Since I first saw Malick’s THE THIN RED LINE (1998) the year of its release, I’ve been intrigued by an instant of screen time – a flash of red when opposing forces finally meet at bayonet range. Second and third viewings were needed to confirm that I had, in fact, seen this flash. Years later, when I examined a 35mm print of the film at the level of the strip, I saw that this brief shock of red was the work of two photograms, side by side.
What is this spliced-in shot doing in the scene?
Visually, the color rhymes with a spurt of stage blood from a Japanese soldier shown a few beats earlier, but the photogram itself is not an image of blood. It looks as though a red cloth has been placed over the lens, with a few creases of the fabric visible, and a bit of ulterior light making its way through the stitching.
Malick’s films always have micro-rhythmic inserts that have more to do with visceral sensation than with the filling in of narrative context. In this case, perhaps, the red flash is chiefly there for the sake of indicating the impact of a violent act. But in an antiwar film, red is surely a loaded color. If it evokes the national flags of the two military forces in question, it also bears an association with the cost of life, on both sides.
“It’s not blood, it’s red,” Godard famously remarked of the mise-en-scène in PIERROT LE FOU (1965), but at some level, this red flash in Malick's film is "not red, it's blood." Better still, it is blood and red at the same time: both representational and abstract. Whose blood? It is hard to say, and the confusion is the point.
At heart, the film explores the spatial interval between two sides. Hence the eerie shot-countershot between the bunker atop the hill and the valley below; hence the low-tracking camera that traverses the field between, which often seems alive in its own right, pulsing with insects and wildlife, its grass blades like the tentacles of an organism. The red flash occurs when this interval collapses, in the form of combat at close quarters, amid fog.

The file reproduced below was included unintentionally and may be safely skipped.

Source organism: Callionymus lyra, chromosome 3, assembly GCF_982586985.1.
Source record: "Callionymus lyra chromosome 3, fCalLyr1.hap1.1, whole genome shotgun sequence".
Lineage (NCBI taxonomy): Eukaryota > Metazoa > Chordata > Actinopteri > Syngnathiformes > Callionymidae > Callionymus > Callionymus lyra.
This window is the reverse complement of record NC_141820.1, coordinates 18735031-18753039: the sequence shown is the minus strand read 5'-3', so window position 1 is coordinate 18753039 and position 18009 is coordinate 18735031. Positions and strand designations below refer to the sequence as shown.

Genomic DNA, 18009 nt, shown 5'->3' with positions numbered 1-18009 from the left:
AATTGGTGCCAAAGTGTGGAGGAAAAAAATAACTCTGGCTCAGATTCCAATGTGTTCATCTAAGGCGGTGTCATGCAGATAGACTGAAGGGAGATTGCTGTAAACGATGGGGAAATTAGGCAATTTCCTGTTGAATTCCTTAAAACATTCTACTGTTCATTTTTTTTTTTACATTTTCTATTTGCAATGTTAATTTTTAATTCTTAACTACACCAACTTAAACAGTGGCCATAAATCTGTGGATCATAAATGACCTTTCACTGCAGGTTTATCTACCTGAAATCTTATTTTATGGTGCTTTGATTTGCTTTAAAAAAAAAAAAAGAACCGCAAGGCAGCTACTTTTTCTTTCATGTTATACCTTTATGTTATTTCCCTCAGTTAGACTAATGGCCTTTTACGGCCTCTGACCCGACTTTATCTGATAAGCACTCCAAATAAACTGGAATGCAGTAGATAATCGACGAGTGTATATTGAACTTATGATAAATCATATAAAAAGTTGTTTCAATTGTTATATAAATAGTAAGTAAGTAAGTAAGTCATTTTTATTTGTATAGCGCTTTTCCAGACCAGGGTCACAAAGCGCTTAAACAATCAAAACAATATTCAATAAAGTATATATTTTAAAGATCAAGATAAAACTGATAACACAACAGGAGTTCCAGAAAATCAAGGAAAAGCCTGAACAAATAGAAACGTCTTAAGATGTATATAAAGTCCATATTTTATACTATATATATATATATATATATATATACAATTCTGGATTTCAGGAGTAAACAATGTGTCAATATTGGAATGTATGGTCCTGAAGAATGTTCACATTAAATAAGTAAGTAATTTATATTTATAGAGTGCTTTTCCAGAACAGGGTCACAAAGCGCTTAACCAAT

Nearly every commentator on THE THIN RED LINE makes a point of distinguishing it from the significantly more patriotic SAVING PRIVATE RYAN (1998), and rightly so. Where the blood in Spielberg's film connotes courage, trauma, and sacrifice, ultimately for the sake of nationalistic commemoration and the gratitude expressed by the elderly Ryan in the film's bookending scenes at a cemetery, Malick's more poetic and pensive treatment of the war regards that very sentiment as an obstacle to the kind of sensitivity that THE THIN RED LINE wants to inspire.
This red flash prompts us to share in the film’s running meditation on interrelatedness and otherness. Despite its ambiguity, the flash issues from the film's rather anti-violent embrace of alterity in a communitarian key. As such, this chromatic gesture undercuts whatever satisfaction we might be inclined to feel as we see the Japanese troops overtaken by the Americans, the side with which the film has primarily (and self-critically) aligned us.
Viewed in this light, this semi-abstract burst of red thematically ties in with the film's ongoing dialogues (between Witt and Welsh, between Tall and Staros) on the value of human life, the laws and proclivities of “nature,” the madness of combat, the possibility of escaping its pathologies and the cynicism they breed. The red flash militates against not only adversarial reductions of the other, but also against the property-oriented thinking and careerist egoism embodied by the higher-ups in the military system (See Leo Bersani and Ulysse Dutoit's reading of the film in FORMS OF BEING: CINEMA, AESTHETICS, SUBJECTIVITY (London: Palgrave BFI, 2004)).
THE THIN RED LINE is not a film that shows us, fully realized and without lingering problems, the condition of interrelatedness for which it yearns. As is often the case in Malick’s films, scenes of “paradise” (from the forest interlude in BADLANDS (1973) to the Native American camp in THE NEW WORLD (2005)) are depicted with no small measure of self-negating irony. What THE THIN RED LINE powerfully lyricizes through its cinematic style is the limited, fragile beginning – not the utopic fulfilment – of a selfless, non-hostile openness onto radical alterity and exteriority as such.
This millisecond of red onscreen goes hand in hand with the film’s endeavor to awaken us to the wonders of what Witt defines as “another world," which is actually a different way of perceiving and co-inhabiting this world, the only one we have.
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